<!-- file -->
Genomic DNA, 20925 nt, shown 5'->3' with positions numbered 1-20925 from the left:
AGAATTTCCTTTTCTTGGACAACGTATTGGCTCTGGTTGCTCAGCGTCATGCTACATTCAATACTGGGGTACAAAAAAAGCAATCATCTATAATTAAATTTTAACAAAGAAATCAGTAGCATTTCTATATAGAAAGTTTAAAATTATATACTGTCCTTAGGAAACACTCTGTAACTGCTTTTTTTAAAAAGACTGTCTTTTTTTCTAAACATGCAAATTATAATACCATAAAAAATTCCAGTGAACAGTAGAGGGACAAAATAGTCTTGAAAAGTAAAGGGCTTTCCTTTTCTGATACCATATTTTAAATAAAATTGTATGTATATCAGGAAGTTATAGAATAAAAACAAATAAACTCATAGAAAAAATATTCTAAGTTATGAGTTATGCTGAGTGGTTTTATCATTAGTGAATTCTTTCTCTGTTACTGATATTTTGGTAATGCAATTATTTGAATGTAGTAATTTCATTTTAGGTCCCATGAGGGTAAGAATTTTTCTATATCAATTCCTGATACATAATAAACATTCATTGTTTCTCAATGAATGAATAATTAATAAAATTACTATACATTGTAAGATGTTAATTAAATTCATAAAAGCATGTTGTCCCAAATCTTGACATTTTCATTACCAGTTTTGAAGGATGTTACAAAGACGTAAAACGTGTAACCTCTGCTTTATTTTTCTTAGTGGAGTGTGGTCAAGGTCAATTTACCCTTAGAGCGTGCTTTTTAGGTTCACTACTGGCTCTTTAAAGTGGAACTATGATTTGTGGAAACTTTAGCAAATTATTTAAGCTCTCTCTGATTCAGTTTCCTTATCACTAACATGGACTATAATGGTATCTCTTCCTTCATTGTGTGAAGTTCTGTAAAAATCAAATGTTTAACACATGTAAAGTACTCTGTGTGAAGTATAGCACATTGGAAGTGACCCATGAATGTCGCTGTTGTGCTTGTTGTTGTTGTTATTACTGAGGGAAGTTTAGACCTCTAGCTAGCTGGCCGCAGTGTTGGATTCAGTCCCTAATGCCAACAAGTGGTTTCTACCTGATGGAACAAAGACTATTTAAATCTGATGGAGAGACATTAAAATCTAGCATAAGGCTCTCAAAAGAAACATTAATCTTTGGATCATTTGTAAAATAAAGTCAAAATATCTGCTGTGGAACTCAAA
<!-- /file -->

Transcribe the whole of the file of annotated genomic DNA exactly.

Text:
Genomic DNA, 20925 nt, shown 5'->3' with positions numbered 1-20925 from the left:
AGAATTTCCTTTTCTTGGACAACGTATTGGCTCTGGTTGCTCAGCGTCATGCTACATTCAATACTGGGGTACAAAAAAAGCAATCATCTATAATTAAATTTTAACAAAGAAATCAGTAGCATTTCTATATAGAAAGTTTAAAATTATATACTGTCCTTAGGAAACACTCTGTAACTGCTTTTTTTAAAAAGACTGTCTTTTTTTCTAAACATGCAAATTATAATACCATAAAAAATTCCAGTGAACAGTAGAGGGACAAAATAGTCTTGAAAAGTAAAGGGCTTTCCTTTTCTGATACCATATTTTAAATAAAATTGTATGTATATCAGGAAGTTATAGAATAAAAACAAATAAACTCATAGAAAAAATATTCTAAGTTATGAGTTATGCTGAGTGGTTTTATCATTAGTGAATTCTTTCTCTGTTACTGATATTTTGGTAATGCAATTATTTGAATGTAGTAATTTCATTTTAGGTCCCATGAGGGTAAGAATTTTTCTATATCAATTCCTGATACATAATAAACATTCATTGTTTCTCAATGAATGAATAATTAATAAAATTACTATACATTGTAAGATGTTAATTAAATTCATAAAAGCATGTTGTCCCAAATCTTGACATTTTCATTACCAGTTTTGAAGGATGTTACAAAGACGTAAAACGTGTAACCTCTGCTTTATTTTTCTTAGTGGAGTGTGGTCAAGGTCAATTTACCCTTAGAGCGTGCTTTTTAGGTTCACTACTGGCTCTTTAAAGTGGAACTATGATTTGTGGAAACTTTAGCAAATTATTTAAGCTCTCTCTGATTCAGTTTCCTTATCACTAACATGGACTATAATGGTATCTCTTCCTTCATTGTGTGAAGTTCTGTAAAAATCAAATGTTTAACACATGTAAAGTACTCTGTGTGAAGTATAGCACATTGGAAGTGACCCATGAATGTCGCTGTTGTGCTTGTTGTTGTTGTTATTACTGAGGGAAGTTTAGACCTCTAGCTAGCTGGCCGCAGTGTTGGATTCAGTCCCTAATGCCAACAAGTGGTTTCTACCTGATGGAACAAAGACTATTTAAATCTGATGGAGAGACATTAAAATCTAGCATAAGGCTCTCAAAAGAAACATTAATCTTTGGATCATTTGTAAAATAAAGTCAAAATATCTGCTGTGGAACTCAAA